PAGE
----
Third International Mathematics
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|Who is Conducting TIMSS?||What is TIMSS?|
TIMSS is being coordinated by the International Association for the
Evaluation of Educational Achievement (IEA), an independent international
cooperative of research centers and departments of education in more than 50
countries. TIMSS has the largest complement of participants of any of
IEA's international studies.
TIMSS was designed by task forces that included members from the many participating countries. These groups were involved in item development and review for assessment instruments, questionnaires, and sampling and test rotation schemes. IEA monitors the sampling process, quality control, scaling of tests, and training. In addition, an International Steering Committee is in place to monitor the activities and progress of the study, and a U.S. Steering Committee has been established to give advice on the implementation of the study in the United States.
Each participating country provides for its own data collection and analysis. U.S. participation in TIMSS is funded by NCES and NSF. NCES oversees the collection, analysis, and reporting of the U.S. data, through a contract with Westat, Inc. Professor William Schmidt of Michigan State University is the U.S. national research coordinator.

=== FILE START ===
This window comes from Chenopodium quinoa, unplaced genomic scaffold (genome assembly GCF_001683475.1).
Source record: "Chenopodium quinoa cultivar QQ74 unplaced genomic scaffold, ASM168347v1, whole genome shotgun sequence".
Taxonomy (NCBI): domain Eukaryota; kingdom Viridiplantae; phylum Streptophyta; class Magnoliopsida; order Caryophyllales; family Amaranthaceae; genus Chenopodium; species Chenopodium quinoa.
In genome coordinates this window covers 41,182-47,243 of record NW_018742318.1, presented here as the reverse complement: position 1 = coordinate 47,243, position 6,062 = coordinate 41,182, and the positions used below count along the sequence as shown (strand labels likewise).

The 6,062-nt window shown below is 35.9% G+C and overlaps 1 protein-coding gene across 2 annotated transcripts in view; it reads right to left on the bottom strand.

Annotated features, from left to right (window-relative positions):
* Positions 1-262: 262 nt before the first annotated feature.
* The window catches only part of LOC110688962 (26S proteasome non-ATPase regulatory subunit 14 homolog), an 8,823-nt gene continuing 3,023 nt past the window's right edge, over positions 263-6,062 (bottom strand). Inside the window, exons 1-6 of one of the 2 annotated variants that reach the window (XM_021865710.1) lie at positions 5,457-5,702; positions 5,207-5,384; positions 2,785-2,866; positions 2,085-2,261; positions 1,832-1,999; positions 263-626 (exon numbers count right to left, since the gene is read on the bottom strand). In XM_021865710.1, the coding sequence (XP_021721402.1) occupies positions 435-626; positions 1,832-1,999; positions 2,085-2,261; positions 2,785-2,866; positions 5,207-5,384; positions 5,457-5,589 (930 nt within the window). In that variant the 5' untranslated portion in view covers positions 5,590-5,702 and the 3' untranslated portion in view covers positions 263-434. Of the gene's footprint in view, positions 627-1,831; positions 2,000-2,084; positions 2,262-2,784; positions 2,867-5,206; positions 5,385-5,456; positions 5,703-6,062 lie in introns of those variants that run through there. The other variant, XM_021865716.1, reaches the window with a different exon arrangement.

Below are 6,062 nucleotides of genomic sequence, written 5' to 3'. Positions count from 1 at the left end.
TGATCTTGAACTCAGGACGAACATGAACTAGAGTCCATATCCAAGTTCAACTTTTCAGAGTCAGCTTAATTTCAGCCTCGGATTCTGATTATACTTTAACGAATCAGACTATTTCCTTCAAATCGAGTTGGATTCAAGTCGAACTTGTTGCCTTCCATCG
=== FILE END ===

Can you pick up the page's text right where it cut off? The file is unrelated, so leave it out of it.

TIMSS - the Third International Mathematics and Science Study - is a study
of classrooms across the country and around the world. It is the largest
international comparative study of educational achievement to date.
The National Center for Education Statistics (NCES) of the U.S. Department of Education, the National Science Foundation (NSF), and the Canadian Government are funding the international TIMSS project to assess school achievement in mathematics and science in nearly 50 countries. TIMSS will study student outcomes, instructional practices, curricula, and cultural context. The international coordination of TIMSS activities is centered at Boston College under the direction of Professor Albert Beaton.
One of the driving forces behind TIMSS is the recognition by policymakers that mathematic and scientific literacy affect economic productivity. World-class competence in math and science is essential to compete successfully in today's interdependent global marketplace. TIMSS will provide a comparative international assessment of educational achievement in those two subjects and the factors that contribute to it.
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